Readers, what do you make of this? My inclination is to suspect that the officer is a Rapture-ready Evangelical who anticipates tribulation, but the only reason I assume that is a) that he is an Evangelical, and b) I can't imagine what kind of non-economic logistics planning he might be involved in that would enable him to conclude that storing up food is a rational precaution to take. But then again, that might only show the limits of my imagination. What do you say? Believe it or not, I'm loath to assume the worst (for once!), but either we have Son of Strangelove here, or an apocalyptic religious enthusiast who happens to be in the military... or there's something real and serious going on.

If you want to get your black helicopter on, check this out. And this from Daily Reckoning, excerpted below:

This isn't a recession, it's a depression. A depression is a period when most people's standard of living falls significantly. It can also be defined as a time when distortions and misallocations of capital are liquidated, as well as a time when the business cycle climaxes. We don't have time here, unfortunately, to explore all that in detail. But this is the real thing. And it's going to drag on much longer than most people think. It will be called the Greater Depression, and it's likely the most serious thing to happen to the country since its founding. And not just from an economic point of view, but political, sociological, and military.
For a number of reasons, wars usually occur in tough economic times. Governments always like to find foreigners to blame for their problems, and that includes other countries blaming the U.S. In the end, I wouldn't be surprised to see violence, tax revolt, or even parts of the country trying to secede. I don't think I can adequately emphasize how serious this thing is likely to get. Nothing is certain, but it seems to me the odds are very, very high for an absolutely world-class disaster.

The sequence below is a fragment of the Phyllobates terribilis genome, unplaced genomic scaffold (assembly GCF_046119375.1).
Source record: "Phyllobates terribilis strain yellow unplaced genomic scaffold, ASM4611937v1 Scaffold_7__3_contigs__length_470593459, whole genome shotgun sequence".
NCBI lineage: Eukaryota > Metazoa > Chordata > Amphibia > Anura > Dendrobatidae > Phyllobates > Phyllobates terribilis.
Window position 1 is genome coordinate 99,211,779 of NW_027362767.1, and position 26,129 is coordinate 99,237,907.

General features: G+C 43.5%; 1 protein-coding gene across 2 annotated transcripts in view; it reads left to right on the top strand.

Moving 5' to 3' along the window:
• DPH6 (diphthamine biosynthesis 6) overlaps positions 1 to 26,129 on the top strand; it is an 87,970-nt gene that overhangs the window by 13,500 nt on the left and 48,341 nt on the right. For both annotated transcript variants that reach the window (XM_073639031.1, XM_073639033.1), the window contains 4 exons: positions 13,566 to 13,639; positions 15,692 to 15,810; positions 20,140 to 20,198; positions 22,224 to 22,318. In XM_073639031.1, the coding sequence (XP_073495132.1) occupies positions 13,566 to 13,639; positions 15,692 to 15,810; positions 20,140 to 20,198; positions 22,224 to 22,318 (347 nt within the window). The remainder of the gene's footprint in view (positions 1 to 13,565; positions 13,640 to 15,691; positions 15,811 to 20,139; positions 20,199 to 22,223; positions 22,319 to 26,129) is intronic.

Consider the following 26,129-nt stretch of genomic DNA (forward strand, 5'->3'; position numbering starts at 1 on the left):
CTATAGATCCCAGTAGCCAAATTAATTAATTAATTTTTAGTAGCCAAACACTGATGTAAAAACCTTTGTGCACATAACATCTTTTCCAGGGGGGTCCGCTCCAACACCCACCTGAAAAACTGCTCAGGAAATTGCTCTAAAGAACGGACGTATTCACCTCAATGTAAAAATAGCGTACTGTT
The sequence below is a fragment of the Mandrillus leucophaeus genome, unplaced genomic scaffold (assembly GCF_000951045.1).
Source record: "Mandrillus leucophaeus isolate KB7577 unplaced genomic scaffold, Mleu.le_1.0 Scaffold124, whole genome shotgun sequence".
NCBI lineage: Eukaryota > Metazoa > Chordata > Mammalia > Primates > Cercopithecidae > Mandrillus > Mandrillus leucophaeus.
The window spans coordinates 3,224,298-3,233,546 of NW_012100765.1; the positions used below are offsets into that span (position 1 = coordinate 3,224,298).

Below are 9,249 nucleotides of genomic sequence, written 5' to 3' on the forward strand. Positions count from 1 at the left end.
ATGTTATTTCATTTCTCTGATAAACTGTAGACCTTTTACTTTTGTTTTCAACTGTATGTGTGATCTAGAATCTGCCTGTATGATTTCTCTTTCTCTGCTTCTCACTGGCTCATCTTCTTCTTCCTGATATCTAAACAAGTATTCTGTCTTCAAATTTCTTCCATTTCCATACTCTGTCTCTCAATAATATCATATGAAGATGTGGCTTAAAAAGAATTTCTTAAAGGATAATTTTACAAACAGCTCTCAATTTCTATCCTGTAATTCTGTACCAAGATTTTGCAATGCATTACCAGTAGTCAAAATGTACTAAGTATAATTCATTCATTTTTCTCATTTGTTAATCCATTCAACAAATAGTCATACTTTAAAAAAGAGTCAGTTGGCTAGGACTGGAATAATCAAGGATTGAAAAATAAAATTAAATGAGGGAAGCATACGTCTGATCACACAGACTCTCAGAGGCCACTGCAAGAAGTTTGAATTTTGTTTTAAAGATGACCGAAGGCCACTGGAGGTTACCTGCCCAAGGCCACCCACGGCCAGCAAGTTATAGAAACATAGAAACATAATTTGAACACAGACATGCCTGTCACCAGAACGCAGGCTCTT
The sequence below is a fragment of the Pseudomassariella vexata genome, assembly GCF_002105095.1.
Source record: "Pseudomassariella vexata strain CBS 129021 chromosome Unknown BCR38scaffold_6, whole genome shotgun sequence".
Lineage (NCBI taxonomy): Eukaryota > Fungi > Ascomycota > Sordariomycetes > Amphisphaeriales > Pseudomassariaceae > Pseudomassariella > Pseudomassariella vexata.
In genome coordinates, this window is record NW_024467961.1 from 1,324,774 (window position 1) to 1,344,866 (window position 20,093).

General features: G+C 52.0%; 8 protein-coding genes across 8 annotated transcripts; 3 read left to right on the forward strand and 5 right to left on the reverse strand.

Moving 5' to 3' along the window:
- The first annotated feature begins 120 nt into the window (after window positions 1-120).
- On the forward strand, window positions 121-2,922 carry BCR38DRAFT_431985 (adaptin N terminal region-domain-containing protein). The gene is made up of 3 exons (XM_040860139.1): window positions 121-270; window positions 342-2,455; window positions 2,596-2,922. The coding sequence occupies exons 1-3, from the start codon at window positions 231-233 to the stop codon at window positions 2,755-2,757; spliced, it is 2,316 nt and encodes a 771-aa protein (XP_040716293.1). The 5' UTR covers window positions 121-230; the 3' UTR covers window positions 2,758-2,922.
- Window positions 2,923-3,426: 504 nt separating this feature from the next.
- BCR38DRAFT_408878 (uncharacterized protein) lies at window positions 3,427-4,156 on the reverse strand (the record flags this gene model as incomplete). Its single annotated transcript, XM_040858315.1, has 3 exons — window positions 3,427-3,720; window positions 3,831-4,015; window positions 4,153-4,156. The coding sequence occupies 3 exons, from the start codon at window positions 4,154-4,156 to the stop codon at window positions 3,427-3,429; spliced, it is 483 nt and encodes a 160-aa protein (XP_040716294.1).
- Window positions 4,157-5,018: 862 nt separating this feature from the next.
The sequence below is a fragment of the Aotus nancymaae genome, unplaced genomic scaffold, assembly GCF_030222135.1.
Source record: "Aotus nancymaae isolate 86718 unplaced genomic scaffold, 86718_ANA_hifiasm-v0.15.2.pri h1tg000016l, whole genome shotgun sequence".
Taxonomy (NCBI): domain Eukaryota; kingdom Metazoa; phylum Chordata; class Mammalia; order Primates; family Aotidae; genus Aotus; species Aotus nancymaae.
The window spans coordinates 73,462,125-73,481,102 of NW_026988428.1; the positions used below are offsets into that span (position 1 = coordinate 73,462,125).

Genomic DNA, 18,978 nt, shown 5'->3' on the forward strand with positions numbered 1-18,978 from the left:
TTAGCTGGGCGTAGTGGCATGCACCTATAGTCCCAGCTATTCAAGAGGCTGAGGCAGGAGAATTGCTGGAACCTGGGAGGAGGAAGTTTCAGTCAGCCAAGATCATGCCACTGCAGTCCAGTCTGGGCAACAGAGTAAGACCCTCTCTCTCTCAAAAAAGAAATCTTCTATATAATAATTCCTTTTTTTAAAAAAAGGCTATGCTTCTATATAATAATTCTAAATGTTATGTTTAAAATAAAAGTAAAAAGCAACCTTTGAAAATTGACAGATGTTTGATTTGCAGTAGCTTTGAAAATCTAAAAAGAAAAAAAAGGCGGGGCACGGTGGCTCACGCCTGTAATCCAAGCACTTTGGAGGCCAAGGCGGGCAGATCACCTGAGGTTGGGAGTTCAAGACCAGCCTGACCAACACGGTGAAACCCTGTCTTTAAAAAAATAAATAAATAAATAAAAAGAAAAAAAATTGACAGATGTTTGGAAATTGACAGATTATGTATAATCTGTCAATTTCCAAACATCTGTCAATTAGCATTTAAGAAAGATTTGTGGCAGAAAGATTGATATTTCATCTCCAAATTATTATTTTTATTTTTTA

And yet, the Grocery Major said this isn't about the economy. Hmm...

Michelle said...

Both you and Wilkerson are right. This is more than just another "Depression." This is the beginning of God's Wrath on nations which have rejected His Eternal Law by promoting hateful sins such as abortion and homosexuality. We are now reaping what we've sown.

Samantha said...

I think we'll be seeing food riots by this summer Paul. And widespread anarchy as everything collapses. Those who don't pray will not be prepared. Those who do not live a sacramental life will face the chastisement totally unprepared. Our hope is ONLY in the Lord of Hosts.

Ellen Wironken said...

A once-great nation in its death throes:

Troops coming to border war
By Patrick Buchanan
Posted: March 06, 2009


Heeding the advice of Gen. David Petraeus, Barack Obama has committed 17,000 more troops to Afghanistan and will keep 50,000 in Iraq after U.S. combat operations end in August 2010.

But are U.S. vital interests more threatened by what happens in Anbar or Helmand than in the war raging along our southern border?

Prediction: After all U.S. troops in Iraq, Afghanistan and Korea have come home, there will be a U.S. army on the Mexican border. For this is where the fate of our republic will be decided, as the fate of Europe will be decided by the millions streaming north from the Maghreb and Middle East, sub-Sahara and South Asia.

Last year, 6,000 Mexicans died in drug-related killings in a war where the tactics are massacre, murder, kidnapping and beheading.

President Felipe Calderon has ordered another 5,000 troops and 1,000 police to the border. Primary target: Ciudad Juarez, across the Rio Grande from El Paso.